Alloy Inserts Offer Fountain of Youths
Those areas include starting a dialogue with students that eventually could lead to car purchases, said David Bidwell, vice president and general manager of sampling and promotions at 360 Youth, an Alloy company. Another area is DVD rentals from Netflix.
With nine insert media programs, the New York company offers more than 65 million insert opportunities annually to reach the youth market through sampling programs, package inserts and catalog blow-ins/bind-ins.
"We've got a market that's evergreen," Bidwell said of the audience for the firm's insert programs.
The sampling programs let marketers reach college students, most of whom are away from home for the first time and are buying products and services on their own and forming brand preferences, he said. The Campus Trial Pak goes to 2.5 million students annually at campus bookstores in the back-to-school book rush.
"The campus bookstores use this as an incentive for students to shop at their stores instead of their competitors, and they share in the cost of distribution," Bidwell said.
The program costs $60/M. The pack includes deodorants, shampoos, razors and other health and beauty aids as well as paper inserts with offers including credit cards, magazines, music clubs, book clubs, telecom and Internet service.
The Spring Essentials program distributes 1 million sample packs in college residence halls each spring. Resident assistants in dormitories give them to students.
"Marketers are mostly reaching freshmen and sophomores since a lot of upperclassmen live in off-campus housing," Bidwell said. "They are also reaching students toward the end of the semester before they are going home for the summer, where they will have more access to grocery stores to buy products that they like."
Both sampling programs were developed by MarketSource Corp. and acquired by Alloy in December 2001 when it bought 360 Youth from that firm. Since acquiring the programs, both have seen growth, Bidwell said, though he noted that Campus Trial Pak might be at capacity now.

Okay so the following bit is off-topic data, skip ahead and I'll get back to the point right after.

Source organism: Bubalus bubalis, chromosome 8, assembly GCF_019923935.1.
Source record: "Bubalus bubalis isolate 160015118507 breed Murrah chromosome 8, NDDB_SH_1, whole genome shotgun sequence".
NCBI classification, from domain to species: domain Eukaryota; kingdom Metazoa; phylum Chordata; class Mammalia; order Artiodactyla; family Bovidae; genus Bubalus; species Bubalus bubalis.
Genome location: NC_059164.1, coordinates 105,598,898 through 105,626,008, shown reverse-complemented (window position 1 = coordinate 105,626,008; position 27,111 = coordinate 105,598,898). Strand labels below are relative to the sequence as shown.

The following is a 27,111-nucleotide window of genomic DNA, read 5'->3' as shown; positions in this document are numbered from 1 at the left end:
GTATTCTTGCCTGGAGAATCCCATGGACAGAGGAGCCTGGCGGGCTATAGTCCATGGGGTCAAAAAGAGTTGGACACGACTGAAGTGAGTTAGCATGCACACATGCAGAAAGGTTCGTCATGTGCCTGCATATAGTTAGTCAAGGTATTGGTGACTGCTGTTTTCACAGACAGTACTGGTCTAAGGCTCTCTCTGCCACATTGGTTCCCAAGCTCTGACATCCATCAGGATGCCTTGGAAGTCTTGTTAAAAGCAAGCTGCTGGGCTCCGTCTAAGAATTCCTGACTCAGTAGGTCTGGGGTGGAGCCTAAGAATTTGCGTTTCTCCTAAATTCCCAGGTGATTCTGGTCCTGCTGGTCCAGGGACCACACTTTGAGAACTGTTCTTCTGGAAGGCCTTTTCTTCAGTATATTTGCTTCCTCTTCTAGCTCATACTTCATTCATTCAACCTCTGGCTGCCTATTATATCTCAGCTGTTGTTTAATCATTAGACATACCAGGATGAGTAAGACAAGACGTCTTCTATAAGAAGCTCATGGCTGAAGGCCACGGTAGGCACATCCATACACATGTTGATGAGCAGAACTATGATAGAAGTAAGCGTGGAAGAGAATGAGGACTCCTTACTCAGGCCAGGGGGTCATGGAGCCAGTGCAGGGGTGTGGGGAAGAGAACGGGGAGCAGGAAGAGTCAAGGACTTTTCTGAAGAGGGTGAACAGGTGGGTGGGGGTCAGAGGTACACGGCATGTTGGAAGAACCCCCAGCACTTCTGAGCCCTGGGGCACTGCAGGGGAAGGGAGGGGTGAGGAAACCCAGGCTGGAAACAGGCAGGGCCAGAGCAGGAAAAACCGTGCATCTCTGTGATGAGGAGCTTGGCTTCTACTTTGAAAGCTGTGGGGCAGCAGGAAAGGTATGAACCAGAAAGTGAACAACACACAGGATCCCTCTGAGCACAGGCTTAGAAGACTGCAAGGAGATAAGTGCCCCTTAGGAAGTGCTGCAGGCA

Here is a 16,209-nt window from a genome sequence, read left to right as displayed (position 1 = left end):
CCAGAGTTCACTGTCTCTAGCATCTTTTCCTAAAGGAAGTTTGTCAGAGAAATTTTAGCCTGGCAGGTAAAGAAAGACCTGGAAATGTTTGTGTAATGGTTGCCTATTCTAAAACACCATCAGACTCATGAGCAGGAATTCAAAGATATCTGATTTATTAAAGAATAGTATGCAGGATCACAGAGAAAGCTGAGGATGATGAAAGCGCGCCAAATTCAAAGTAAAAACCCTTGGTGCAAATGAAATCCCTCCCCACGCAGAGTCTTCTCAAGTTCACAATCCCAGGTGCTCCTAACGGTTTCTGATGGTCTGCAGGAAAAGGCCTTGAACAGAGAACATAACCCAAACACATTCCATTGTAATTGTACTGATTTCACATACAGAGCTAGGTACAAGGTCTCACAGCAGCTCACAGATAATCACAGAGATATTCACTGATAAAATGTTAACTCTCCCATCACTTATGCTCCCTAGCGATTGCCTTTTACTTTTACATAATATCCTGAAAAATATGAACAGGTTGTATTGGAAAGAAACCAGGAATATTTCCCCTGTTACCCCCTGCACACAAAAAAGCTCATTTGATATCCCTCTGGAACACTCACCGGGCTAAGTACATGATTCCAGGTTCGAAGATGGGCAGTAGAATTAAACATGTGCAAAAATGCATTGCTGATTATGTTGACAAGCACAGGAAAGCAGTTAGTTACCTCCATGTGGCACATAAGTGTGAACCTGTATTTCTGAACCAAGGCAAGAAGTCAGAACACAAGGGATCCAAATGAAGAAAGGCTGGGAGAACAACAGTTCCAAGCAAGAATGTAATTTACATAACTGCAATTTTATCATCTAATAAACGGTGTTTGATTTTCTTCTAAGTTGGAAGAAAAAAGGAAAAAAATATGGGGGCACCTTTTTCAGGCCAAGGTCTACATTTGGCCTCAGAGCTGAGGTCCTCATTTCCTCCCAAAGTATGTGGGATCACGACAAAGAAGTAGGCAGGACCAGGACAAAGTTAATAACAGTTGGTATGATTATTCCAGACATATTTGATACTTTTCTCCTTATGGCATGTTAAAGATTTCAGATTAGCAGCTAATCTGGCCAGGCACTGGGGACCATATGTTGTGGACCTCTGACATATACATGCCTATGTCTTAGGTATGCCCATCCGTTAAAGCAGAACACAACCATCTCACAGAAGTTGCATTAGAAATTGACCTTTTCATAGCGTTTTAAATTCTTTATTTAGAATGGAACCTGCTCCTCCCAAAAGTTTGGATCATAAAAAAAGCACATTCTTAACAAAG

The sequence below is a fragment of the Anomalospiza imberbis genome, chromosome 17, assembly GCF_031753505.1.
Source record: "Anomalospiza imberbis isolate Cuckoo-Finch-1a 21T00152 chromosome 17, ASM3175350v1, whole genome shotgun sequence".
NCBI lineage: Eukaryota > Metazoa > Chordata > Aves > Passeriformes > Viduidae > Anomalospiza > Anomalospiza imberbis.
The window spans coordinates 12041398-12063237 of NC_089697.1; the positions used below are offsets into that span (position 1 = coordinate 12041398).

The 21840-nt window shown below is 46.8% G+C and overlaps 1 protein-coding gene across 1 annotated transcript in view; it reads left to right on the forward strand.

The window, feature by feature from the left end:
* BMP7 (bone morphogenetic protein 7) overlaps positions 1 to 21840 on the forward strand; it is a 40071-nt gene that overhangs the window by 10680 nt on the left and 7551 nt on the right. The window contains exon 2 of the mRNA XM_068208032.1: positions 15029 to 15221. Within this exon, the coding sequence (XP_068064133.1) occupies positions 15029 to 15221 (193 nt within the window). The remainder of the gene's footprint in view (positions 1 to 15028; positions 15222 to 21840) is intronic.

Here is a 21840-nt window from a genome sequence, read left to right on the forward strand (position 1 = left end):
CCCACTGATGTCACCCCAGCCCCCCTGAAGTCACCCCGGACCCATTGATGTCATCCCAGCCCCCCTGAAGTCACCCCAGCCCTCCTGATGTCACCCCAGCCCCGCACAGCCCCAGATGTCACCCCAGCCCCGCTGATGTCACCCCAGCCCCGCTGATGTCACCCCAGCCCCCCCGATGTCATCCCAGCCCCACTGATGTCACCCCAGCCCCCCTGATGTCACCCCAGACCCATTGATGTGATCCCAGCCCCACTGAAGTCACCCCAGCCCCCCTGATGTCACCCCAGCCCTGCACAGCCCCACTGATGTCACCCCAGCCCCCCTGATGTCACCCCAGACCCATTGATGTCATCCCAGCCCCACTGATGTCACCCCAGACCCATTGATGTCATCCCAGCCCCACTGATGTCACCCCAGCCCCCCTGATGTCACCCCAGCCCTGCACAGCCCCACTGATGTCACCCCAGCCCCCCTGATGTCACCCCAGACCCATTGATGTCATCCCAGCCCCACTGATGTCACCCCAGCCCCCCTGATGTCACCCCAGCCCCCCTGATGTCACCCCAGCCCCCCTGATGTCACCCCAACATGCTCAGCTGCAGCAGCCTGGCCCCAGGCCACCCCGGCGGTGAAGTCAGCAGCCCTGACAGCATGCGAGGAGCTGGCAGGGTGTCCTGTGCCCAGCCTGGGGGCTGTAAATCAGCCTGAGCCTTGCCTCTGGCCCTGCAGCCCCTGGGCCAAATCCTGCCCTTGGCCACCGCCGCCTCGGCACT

"You need to fill the boxes so that it has enough value, and not too many companies have more than 2.5 million samples to place," he said.
What Alloy's insert program manager wants to see is more of the sampling advertisers crossing over to the catalog insert programs.
"Catalog blow-in and bind-ins are less expensive and very effective," said Dean Barile, senior client management director at ClientLogic Specialists Marketing Services, Weehawken, NJ.
Though the Alloy programs have been on the market for some time, a newer feature is that inserts can go into catalogs mailing to outside lists, which is unusual, Barile said.
"This requires a longer clearance process, as each insert needs to be cleared with the outside list owner," he said. "And in some cases the outside list owner will ask for an additional charge to allow the insert. It's a tedious thing to do -- but once you work out the logistics, it is very profitable."
The Alloy catalog blow-in/bind-in program offers 27.8 million annual catalogs. Alloy catalog buyers are 100 percent female and have an average age range of 11-17. The Delia's catalog blow-in program offers 20.4 million annual catalogs. Its buyers are 100 percent female with an average age range of 13-24. The CCS catalog blow-in/bind-in program offers 9.7 million annual catalogs, and these buyers are 95 percent male with an average age of 16. The Dan's Competition catalog blow-in program offers 1.8 million annual catalogs. Its buyers are 95 percent male.
The blow-in/bind-in programs cost $30-35/M.
Package insert programs also are available for Alloy with 1.1 million packages a year, Delia's with 1 million a year and CCS with 500,000 a year. Package inserts are $60/M.